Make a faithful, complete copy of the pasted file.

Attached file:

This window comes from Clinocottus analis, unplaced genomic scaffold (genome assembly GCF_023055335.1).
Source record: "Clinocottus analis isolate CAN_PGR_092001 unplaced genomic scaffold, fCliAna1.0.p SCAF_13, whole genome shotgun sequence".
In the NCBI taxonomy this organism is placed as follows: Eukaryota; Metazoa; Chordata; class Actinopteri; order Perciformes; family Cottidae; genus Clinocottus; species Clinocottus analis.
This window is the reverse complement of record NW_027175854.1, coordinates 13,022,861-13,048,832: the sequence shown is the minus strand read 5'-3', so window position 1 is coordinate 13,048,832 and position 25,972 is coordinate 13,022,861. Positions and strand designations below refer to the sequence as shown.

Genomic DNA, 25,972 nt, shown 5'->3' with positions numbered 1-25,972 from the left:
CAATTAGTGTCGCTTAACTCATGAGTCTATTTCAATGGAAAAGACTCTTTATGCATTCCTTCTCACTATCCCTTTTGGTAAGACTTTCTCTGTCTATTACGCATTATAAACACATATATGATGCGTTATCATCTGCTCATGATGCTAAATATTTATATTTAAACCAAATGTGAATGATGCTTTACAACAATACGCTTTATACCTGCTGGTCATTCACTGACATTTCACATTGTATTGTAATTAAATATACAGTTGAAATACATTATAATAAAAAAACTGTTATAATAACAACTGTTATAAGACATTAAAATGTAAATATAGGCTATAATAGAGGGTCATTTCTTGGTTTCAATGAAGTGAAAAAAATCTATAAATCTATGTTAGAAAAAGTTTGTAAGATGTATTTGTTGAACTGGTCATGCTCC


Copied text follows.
This window comes from Clinocottus analis, unplaced genomic scaffold (genome assembly GCF_023055335.1).
Source record: "Clinocottus analis isolate CAN_PGR_092001 unplaced genomic scaffold, fCliAna1.0.p SCAF_13, whole genome shotgun sequence".
In the NCBI taxonomy this organism is placed as follows: Eukaryota; Metazoa; Chordata; class Actinopteri; order Perciformes; family Cottidae; genus Clinocottus; species Clinocottus analis.
This window is the reverse complement of record NW_027175854.1, coordinates 13,022,861-13,048,832: the sequence shown is the minus strand read 5'-3', so window position 1 is coordinate 13,048,832 and position 25,972 is coordinate 13,022,861. Positions and strand designations below refer to the sequence as shown.

Genomic DNA, 25,972 nt, shown 5'->3' with positions numbered 1-25,972 from the left:
CAATTAGTGTCGCTTAACTCATGAGTCTATTTCAATGGAAAAGACTCTTTATGCATTCCTTCTCACTATCCCTTTTGGTAAGACTTTCTCTGTCTATTACGCATTATAAACACATATATGATGCGTTATCATCTGCTCATGATGCTAAATATTTATATTTAAACCAAATGTGAATGATGCTTTACAACAATACGCTTTATACCTGCTGGTCATTCACTGACATTTCACATTGTATTGTAATTAAATATACAGTTGAAATACATTATAATAAAAAAACTGTTATAATAACAACTGTTATAAGACATTAAAATGTAAATATAGGCTATAATAGAGGGTCATTTCTTGGTTTCAATGAAGTGAAAAAAATCTATAAATCTATGTTAGAAAAAGTTTGTAAGATGTATTTGTTGAACTGGTCATGCTCC